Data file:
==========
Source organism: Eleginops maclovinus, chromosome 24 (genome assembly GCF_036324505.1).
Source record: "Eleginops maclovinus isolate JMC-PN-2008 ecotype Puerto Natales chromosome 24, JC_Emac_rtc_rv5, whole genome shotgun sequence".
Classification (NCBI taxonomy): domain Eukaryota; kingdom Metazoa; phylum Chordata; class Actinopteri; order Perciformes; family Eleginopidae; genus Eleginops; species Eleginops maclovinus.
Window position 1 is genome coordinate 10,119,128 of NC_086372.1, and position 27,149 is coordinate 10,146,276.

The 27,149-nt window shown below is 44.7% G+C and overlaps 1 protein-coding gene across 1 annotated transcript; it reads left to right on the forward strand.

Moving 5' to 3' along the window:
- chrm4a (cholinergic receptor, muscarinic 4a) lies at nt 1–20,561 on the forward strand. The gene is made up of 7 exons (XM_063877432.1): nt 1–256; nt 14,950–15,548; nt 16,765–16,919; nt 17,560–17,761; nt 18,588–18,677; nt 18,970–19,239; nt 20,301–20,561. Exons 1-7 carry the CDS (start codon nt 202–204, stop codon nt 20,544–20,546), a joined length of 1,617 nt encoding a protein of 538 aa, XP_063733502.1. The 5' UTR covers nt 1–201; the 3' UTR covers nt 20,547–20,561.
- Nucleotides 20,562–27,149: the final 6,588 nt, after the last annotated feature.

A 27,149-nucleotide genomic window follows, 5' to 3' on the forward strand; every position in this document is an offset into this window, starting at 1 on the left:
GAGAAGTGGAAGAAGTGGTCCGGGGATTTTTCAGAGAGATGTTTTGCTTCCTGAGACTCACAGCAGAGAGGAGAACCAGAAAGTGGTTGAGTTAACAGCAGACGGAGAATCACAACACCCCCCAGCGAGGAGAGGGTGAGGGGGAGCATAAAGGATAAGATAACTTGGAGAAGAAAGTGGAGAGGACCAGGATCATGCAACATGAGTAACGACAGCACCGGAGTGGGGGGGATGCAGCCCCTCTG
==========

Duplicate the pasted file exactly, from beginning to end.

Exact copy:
Source organism: Eleginops maclovinus, chromosome 24 (genome assembly GCF_036324505.1).
Source record: "Eleginops maclovinus isolate JMC-PN-2008 ecotype Puerto Natales chromosome 24, JC_Emac_rtc_rv5, whole genome shotgun sequence".
Classification (NCBI taxonomy): domain Eukaryota; kingdom Metazoa; phylum Chordata; class Actinopteri; order Perciformes; family Eleginopidae; genus Eleginops; species Eleginops maclovinus.
Window position 1 is genome coordinate 10,119,128 of NC_086372.1, and position 27,149 is coordinate 10,146,276.

The 27,149-nt window shown below is 44.7% G+C and overlaps 1 protein-coding gene across 1 annotated transcript; it reads left to right on the forward strand.

Moving 5' to 3' along the window:
- chrm4a (cholinergic receptor, muscarinic 4a) lies at nt 1–20,561 on the forward strand. The gene is made up of 7 exons (XM_063877432.1): nt 1–256; nt 14,950–15,548; nt 16,765–16,919; nt 17,560–17,761; nt 18,588–18,677; nt 18,970–19,239; nt 20,301–20,561. Exons 1-7 carry the CDS (start codon nt 202–204, stop codon nt 20,544–20,546), a joined length of 1,617 nt encoding a protein of 538 aa, XP_063733502.1. The 5' UTR covers nt 1–201; the 3' UTR covers nt 20,547–20,561.
- Nucleotides 20,562–27,149: the final 6,588 nt, after the last annotated feature.

A 27,149-nucleotide genomic window follows, 5' to 3' on the forward strand; every position in this document is an offset into this window, starting at 1 on the left:
GAGAAGTGGAAGAAGTGGTCCGGGGATTTTTCAGAGAGATGTTTTGCTTCCTGAGACTCACAGCAGAGAGGAGAACCAGAAAGTGGTTGAGTTAACAGCAGACGGAGAATCACAACACCCCCCAGCGAGGAGAGGGTGAGGGGGAGCATAAAGGATAAGATAACTTGGAGAAGAAAGTGGAGAGGACCAGGATCATGCAACATGAGTAACGACAGCACCGGAGTGGGGGGGATGCAGCCCCTCTG